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Comment Re:Irony of ironies (Score 1) 167

Which is worthless if the payment terminal is compromised, because the card can't know it the payment terminal is sending out messages on its own behalf or on behalf of another hacked payment terminal on the other side of the country.

Transaction log:

  • Terminal 1 gets a chipped card that it recognizes as "special". It contacts a C&C server and finds Terminal 2.
  • Terminal 2 reads the card number from some poor sucker's card and sends it to Terminal 1.
  • Terminal 1 relays the response to the card provider.
  • The bank sends back transaction info.
  • Terminal 1 relays that to Terminal 2.
  • Terminal 2 sends it to that same poor sucker's card for signing, gets the response, and sends it to Terminal 1.
  • Terminal 1 relays the signed response to the card provider.

As far as the card provider is concerned, the card physically present in Terminal 1 was actually used in Terminal 2.

Comment Re:Irony of ironies (Score 1) 167

The chip doesn't do that much, really. Most attacks on credit cards for the past decade have been attacks on the payment terminals themselves, and there's nothing fundamentally preventing someone who has already compromised a bunch of payment terminals from setting up a C&C server, and using it to let them make purchases for free by making the payment terminals recognize their chip in some way and relay the request through a different payment terminal to somebody else's card.

The only thing that would truly increase security would be having a screen on the individual card that shows the purchase info and a button on the individual card that lets you authorize it. As long as the information display and the authorization keystroke are handled by a potentially insecure, Internet-connected device, the biggest security problem with these systems cannot be solved.

Comment Re: I find this thoroughly unsurprising (Score 1) 343

Like the traffic isn't already loud? Besides, they could be a little smarter about it and use RADAR to determine if traffic is moving, and honk the horn if nobody moves after two seconds. That would make it less frequent, but still nearly as effective. And drivers would quickly learn to pay attention to avoid the honk, so this would also have the effect of making itself moot.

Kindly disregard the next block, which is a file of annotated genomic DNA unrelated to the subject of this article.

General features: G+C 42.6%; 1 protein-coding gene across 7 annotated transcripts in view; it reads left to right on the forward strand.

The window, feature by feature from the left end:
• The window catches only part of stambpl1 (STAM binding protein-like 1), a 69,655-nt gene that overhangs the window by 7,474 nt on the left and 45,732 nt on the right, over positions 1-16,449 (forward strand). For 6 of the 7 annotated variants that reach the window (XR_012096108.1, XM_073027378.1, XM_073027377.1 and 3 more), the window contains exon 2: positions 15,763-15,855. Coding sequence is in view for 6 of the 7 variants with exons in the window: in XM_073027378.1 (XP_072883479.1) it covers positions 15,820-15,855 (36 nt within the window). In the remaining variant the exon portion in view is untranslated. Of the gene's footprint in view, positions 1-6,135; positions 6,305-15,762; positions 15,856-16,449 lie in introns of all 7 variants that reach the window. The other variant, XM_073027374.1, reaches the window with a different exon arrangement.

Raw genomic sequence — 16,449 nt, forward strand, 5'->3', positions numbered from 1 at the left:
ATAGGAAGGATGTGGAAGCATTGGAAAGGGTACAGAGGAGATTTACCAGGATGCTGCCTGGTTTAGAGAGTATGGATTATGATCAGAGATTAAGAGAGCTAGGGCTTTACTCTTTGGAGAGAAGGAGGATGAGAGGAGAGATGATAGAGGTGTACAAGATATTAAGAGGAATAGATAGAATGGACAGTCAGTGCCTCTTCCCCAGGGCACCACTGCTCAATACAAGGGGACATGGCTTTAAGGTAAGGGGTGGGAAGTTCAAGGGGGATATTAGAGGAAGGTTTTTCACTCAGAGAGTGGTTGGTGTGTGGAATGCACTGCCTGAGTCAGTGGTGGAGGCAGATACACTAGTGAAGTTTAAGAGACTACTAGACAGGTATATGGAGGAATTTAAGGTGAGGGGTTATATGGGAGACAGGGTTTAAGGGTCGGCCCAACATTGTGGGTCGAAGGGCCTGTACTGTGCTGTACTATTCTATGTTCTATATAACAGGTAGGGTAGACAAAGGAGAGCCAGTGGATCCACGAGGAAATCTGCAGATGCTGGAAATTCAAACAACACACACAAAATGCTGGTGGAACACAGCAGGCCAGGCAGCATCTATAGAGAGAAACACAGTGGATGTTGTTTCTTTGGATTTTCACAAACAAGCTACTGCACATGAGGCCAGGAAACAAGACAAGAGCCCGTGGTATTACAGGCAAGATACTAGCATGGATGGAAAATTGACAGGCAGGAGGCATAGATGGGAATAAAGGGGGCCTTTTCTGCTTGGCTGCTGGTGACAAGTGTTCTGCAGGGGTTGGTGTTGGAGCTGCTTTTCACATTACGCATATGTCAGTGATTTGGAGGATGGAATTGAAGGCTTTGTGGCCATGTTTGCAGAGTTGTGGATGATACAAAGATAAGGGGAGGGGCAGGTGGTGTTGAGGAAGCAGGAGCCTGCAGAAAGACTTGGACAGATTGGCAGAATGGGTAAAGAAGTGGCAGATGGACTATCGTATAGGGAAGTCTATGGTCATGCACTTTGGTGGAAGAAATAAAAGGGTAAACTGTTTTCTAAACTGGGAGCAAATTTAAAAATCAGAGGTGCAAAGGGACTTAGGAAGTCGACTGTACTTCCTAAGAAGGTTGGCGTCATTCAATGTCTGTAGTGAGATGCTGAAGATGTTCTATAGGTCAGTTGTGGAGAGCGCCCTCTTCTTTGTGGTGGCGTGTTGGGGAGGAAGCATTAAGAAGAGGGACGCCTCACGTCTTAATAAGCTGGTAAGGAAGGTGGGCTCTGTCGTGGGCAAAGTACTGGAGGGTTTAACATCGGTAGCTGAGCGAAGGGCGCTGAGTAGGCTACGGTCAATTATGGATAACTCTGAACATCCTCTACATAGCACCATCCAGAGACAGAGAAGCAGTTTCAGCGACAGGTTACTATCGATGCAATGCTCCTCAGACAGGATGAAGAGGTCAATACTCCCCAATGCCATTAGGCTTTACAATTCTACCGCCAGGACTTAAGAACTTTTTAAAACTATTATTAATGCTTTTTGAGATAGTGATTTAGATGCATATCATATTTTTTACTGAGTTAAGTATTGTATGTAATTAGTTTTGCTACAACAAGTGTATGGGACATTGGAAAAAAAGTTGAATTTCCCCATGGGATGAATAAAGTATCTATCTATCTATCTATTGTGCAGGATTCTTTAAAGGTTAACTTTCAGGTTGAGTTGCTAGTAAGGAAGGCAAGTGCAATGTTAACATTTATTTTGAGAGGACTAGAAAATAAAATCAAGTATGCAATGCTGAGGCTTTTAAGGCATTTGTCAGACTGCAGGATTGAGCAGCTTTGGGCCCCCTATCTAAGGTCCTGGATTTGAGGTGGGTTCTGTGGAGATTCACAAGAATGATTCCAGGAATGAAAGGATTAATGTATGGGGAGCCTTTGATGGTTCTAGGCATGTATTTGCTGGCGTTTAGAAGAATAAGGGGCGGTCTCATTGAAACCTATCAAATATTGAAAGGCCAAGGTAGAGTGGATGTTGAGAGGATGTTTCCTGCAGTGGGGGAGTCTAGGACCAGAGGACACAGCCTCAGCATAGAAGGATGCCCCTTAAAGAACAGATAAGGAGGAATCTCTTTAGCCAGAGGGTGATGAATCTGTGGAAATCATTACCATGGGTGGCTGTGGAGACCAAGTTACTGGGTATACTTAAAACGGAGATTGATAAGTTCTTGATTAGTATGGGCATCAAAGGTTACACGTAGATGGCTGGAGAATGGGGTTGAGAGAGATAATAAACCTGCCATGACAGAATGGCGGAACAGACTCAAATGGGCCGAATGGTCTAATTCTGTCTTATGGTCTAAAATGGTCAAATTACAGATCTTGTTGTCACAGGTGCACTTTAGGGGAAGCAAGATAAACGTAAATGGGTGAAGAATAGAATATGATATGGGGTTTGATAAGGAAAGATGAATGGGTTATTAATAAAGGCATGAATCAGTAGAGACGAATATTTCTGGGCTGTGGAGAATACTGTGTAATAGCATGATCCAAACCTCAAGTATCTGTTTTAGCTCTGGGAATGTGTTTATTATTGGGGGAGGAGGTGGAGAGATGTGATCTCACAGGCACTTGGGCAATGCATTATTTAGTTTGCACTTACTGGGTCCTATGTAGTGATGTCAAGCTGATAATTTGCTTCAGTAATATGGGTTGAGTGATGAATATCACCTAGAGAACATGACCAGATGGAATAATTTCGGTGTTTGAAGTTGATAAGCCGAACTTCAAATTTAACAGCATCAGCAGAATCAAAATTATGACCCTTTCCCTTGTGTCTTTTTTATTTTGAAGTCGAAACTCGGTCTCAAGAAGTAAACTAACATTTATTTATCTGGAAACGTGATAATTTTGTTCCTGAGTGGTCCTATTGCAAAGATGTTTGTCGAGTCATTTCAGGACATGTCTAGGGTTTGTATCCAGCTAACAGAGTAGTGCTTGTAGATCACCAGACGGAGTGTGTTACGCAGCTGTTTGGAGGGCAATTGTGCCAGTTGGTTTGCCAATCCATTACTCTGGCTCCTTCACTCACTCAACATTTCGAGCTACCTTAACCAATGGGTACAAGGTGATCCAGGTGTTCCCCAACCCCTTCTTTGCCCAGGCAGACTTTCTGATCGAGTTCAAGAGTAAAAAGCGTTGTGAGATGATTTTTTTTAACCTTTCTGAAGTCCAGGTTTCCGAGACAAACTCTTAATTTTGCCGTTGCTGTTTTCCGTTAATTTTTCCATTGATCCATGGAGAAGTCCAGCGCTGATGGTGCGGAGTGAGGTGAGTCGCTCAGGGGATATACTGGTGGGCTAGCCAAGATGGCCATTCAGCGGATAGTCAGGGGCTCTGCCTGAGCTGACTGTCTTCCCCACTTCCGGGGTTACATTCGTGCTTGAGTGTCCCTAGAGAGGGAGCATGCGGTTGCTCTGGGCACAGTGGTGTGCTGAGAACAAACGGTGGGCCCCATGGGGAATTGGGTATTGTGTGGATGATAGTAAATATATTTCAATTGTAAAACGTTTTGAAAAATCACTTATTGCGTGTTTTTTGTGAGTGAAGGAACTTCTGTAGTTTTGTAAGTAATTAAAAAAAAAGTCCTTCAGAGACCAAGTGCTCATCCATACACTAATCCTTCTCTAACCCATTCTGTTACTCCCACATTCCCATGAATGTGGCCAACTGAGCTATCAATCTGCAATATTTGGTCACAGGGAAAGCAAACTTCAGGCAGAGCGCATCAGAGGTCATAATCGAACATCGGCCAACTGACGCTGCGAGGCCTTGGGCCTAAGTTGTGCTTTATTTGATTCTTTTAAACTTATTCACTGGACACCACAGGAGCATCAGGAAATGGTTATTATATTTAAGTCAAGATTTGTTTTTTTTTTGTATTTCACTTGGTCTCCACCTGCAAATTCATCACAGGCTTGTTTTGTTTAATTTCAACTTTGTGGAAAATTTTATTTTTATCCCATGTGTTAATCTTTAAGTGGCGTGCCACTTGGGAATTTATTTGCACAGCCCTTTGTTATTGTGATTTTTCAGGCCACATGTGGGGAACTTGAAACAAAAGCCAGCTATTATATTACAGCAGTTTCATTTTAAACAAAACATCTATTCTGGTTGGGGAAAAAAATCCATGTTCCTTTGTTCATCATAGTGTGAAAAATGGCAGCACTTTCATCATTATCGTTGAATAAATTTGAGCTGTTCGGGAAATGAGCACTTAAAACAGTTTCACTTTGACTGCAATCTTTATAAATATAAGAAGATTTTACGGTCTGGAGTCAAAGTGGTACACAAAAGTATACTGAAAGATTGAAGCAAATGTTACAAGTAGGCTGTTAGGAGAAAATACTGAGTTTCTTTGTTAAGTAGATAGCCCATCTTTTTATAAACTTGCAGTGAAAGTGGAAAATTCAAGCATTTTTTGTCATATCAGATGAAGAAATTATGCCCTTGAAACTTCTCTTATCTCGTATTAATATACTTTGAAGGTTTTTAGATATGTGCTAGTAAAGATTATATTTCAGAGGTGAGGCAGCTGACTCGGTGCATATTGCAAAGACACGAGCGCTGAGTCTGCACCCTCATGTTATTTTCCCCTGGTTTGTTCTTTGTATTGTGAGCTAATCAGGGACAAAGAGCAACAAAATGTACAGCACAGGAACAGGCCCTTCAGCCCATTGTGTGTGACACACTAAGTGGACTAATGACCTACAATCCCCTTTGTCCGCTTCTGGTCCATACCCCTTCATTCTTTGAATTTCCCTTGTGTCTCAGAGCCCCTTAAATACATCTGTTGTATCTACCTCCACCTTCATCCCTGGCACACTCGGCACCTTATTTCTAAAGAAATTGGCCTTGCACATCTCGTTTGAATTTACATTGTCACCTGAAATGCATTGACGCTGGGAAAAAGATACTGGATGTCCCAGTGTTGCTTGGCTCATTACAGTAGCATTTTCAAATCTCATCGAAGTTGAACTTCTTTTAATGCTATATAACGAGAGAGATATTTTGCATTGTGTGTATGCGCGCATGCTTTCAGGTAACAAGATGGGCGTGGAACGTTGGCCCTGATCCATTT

Comment Re:I find this thoroughly unsurprising (Score 1) 343

It would be nice to have a traffic light alarm feature, but that only helps if all the cell phone users buy new cars. That feature would have to have been made broadly available in new cars at least 15 years ago to be broadly effective today. By contrast, an air horn on particularly problematic traffic lights can be deployed today and is immediately effective at solving the problem.

Comment Re:I find this thoroughly unsurprising (Score 1) 343

Better than ruining the lives of anyone living within earshot of an intersection (except, perhaps, the deaf) how about an ignition interlock system? If your car detects the driver using their phone in conjunction with unsafe driving practices...

Remaining stopped at a traffic light, assuming other drivers are not driving dangerously, is not unsafe. Therefore your proposal wouldn't help at all unless those drivers are also using their phones while driving badly.

Besides, it doesn't take an insanely loud air horn to get people's attention. It just has to be loud enough to be heard inside a car with the radio playing—no louder than a car horn. And if you embed it in the pavement underneath the car and use constructive interference correctly, you should be able to create a directed burst of sound that would be loud to the person in the driver's seat of the frontmost car, but quiet everywhere else. After all, the vehicle that fails to move is almost invariably the frontmost vehicle. The drivers of other vehicles typically notice motion in their peripheral vision even if they are looking down at their phones.

Comment Re:I find this thoroughly unsurprising (Score 1) 343

Cars still don't drive themselves, and very few cars percentage-wise even have collision avoidance, which is the only sort of safety feature that can possibly significantly reduce the rate of collisions among people who truly aren't paying attention to the road in a dangerous way.

The reason cell phone use doesn't cause the huge number of crashes that were predicted is much more obvious: 99% of the time, a driver doesn't actually need to do anything, even without self-driving cars, because most of the time, the road is straight, and there isn't something in front of you. And unlike drunk driving, people don't typically use a phone continuously, so the probability of overlap is small. That makes the risk of cell phone use inherently very low even if it is technically a risky behavior. And if we assume that most people choose when to use the cell phone based on the conditions around them—at traffic lights, on long straight stretches with no visible cars at upcoming intersections, etc.—then the risk logically should drop to remarkably close to zero among otherwise good drivers. Any statistics that appear to show otherwise are highly suspect.

Comment Re:I find this thoroughly unsurprising (Score 1) 343

Studies aren't needed to see if something happens. Studies are needed to gauge and create a baseline reference for a problem for which future studies will be repeated over and over again to see if any of the measures various governments are taking work in reducing the behaviour.

And once they have that, they'll come to the inevitable conclusion that cell phone bans aren't useful—not because they're ineffectual, but rather because the lack of a thousand-fold increase in accidents over the past ten years means that cell phone distraction isn't really that much worse than any other distraction. After all, if 90% of drivers use their cell phones while driving, then you'd expect a fairly high percentage of crashes to involve a cell phone, so when the statistics match that expectation, rather than wildly exceeding it, it means the phones aren't really causing crashes.

Comment Re:I find this thoroughly unsurprising (Score 1) 343